Wednesday, November 23, 2011


In January, I started a crying journal, not as therapy, and not out of need. I just got curious one day about my own tearing-up because, although I'm pretty steady about most things, I can, in the words of Rob Strong, "get dusty" from time to time. And I thought if I logged those moments, I'd have a calendar of my--what?--lapses.

It'd be a funny-sad kinda journal: Pixar movie, church hymn, Fannie Mae commercial, general depression, general elation, general downbeatedness, guilt, Pixar movie. And at the end of the year, I'd write a funny-sad essay, with dates and stats, about the way I let my emotions get manipulated, about real and periodic sadness, about unexpected, ambivalent joy and overwhelmedness (this is a five syllable word; please read it as such).

The Pixar movie list above is an approximation of the first month's entries--once every four days, a little welling.

Then I forgot about the crying journal, maybe because I suddenly dried up, maybe because I'd gotten too conscious of my own dustiness: since I was paying close attention to the groundhog of ambivalent overwhelmedness, said groundhog of ambivalent overwhelmedness wasn't coming out of its hole anymore.

(You know the old adage: a watched groundhog of ambivalent overwhelmedness never boils. Or is it that the watched pot calls the kettle a racist? I can't remember. Either way, I'd mostly stopped tearing up.)

Anyway, I bring up this journal because I would have had to make three entries in it today, if it still existed. And they would have provided me just the material I would have wanted for that longer essay about emotional manipulation and the like. Because they were weird/typical moments.

First: the new Muppet Movie.
Second: Modern Family.
Third: Reading the sad, reflective words of the sister of a friend of mine.

So, at about 3pm, Kermit The Frog had me dusting all over my shirt collar. Why? Are the emotional machinations of the Muppets so complex, or original, or close-to-home? Maybe. But I think kids' movies slay me because I have a blind spot for simple emotions now, for innocent messages about loneliness or bravery. Thinking I'm beyond that stuff, I get walloped.

Also, cartoons and, in this case, puppets are just enough unreal to do something a little extra to me. If I see a person in a sympathetic situation, I put up all my defenses: don't feel too much, this person could hurt you. Watch out, you're being manipulated.

Plus, I'm still analyzing. Is this a realistic depiction of devastation? I may think. Does Richard Dreyfus deserve the Oscar?

A puppet is abstracted enough to let me wallow. I'm not in the position either to withdraw from a real person or comfort a real person, and so maybe I'm allowed to relate to the cartoon. Somehow, real person + dramatic situation = unreal; while fake frog + dramatic situation = precisely my emotional level.

For the emotionally-calloused (stunted?), The Muppet Movie is a safe place for a little sniffle. And has there been a movie in the last three years that's been sadder than Toy Story 3? I honestly had to stifle an audible sob in the theater. How can that be? My ideas are evolving on this point.


Modern Family, meanwhile, has purely conditioned me to tear up. It's done so with structure and with music. At the twenty-eighth minute of every episode, there's a lesson, often having to do with husbands and wives, with taking things for granted, with seeing beyond one's own needs--in other words, Modern Family is cuttin' onions. And when W.G. Snuffy Walden plays his little theme, I remember hearing that theme from last week, and we're off to the water park--I've been eroded by the cruel pattern of a viola.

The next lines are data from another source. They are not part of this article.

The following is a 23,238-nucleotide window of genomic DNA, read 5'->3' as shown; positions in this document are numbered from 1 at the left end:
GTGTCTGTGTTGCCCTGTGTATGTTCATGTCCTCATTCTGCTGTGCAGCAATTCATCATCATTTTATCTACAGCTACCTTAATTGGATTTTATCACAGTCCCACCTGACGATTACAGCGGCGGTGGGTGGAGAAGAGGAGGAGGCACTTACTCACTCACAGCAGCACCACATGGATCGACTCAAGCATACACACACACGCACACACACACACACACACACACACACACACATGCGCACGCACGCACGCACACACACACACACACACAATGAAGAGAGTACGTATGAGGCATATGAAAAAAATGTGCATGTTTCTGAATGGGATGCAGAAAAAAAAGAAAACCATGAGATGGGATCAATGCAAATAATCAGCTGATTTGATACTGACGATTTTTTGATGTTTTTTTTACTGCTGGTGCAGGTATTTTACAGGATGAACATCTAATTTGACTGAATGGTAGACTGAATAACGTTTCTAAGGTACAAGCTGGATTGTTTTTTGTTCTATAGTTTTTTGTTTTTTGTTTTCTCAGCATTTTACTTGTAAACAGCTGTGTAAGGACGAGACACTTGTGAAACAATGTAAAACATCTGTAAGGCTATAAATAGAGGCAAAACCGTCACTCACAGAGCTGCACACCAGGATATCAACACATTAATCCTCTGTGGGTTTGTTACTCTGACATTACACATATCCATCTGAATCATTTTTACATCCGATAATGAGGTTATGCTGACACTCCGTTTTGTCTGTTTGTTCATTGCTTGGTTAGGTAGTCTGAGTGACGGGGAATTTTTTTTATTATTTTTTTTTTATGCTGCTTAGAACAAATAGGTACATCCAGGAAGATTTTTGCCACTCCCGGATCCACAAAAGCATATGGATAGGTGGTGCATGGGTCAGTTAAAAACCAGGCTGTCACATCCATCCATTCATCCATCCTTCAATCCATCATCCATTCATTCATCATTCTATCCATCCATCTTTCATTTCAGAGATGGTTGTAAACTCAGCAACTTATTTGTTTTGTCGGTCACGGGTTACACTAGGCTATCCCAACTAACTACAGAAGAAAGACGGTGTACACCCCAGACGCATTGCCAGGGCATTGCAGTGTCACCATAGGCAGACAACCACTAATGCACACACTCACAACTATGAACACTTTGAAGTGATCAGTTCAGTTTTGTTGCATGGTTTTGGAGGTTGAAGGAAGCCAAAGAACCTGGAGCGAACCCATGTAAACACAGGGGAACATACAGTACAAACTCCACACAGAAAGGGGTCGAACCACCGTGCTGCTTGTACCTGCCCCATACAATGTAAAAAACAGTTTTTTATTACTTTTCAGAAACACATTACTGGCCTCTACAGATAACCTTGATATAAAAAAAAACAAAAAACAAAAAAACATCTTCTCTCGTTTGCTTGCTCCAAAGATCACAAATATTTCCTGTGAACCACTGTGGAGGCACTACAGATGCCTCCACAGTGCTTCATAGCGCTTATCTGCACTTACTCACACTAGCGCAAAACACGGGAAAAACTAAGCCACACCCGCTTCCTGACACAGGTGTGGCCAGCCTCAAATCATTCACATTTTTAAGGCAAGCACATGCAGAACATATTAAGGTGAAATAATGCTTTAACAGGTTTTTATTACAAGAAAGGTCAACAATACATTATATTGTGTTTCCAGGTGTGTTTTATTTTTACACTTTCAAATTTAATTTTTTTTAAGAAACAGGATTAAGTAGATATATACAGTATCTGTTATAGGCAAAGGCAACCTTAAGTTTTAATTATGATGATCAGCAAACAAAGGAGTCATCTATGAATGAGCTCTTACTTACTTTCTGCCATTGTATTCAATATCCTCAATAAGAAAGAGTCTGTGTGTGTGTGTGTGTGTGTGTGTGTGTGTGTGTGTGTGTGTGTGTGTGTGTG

Coincidentally, Kermit the Frog singing "Someday we'll find it, the rainbow connection, the lovers, the dreamers, and me" was the first perp of the day, and Jay Pritchett talking about "dreamers and realists" was the second. I'm a softy for dreams today, and somehow made to snot all over myself when considering the co-existence of idealism and reality, of puppets and real people, especially when there's a soundtrack behind that co-existence.

D.H. Lawrence, the most famous writer named David, put this experience nicely in his poem, "Piano": "In spite of myself, the insidious mastery of song / Betrays me back, till the heart of me weeps to belong."

Elsewhere in the poem, he writes, "The glamour / Of childish days is upon me," which also sounds like an explanation for my Kermit-Krying, my Buzz Light Year bawling. The simplified goodness of a kids' movie and my normal jadedness co-mingle in the graduated cylinder of mine heart to produce a chemical bubbling over--an electron of emotion breaking away in the reaction. "My manhood is cast / Down in the flood of remembrance. I weep like a child for the past," writes Lawrence.

(The only other poem of his that I know is about Tortoise coitus, so let's not think he was a sentimental push-over).

And then I have to wonder why those two pop-culture heartstring-pullers--Kermie and Dunphy--can find themselves in the same league as the last journal-able offense, when I had the eye-twinge while reading my friend's sister's holiday letter: in the last few months, she's had just about all the species of grief and is still able to write an affecting Thanksgiving message about gratitude.

We know this pattern. It's derivative, maybe, but it's not at all worn out. How many times have I been trapped into blubbering as I hear about that crusty, old sailor--perseverance? How many more?

You shouldn't be able to feel that way, that brave, I think. I couldn't do that in your situation. You're strong, I'm weak, so strong, and Fozzy's hilarious, and I love my wife, so Damn you W.G. Snuffy Walden--or I hurt her--, but either way I'm glad you're sort of okay, still a dreamer, yet Happy Thanksgiving--in spite of myself.

1 comment:

Jayme said...

Great idea for an essay! Love it.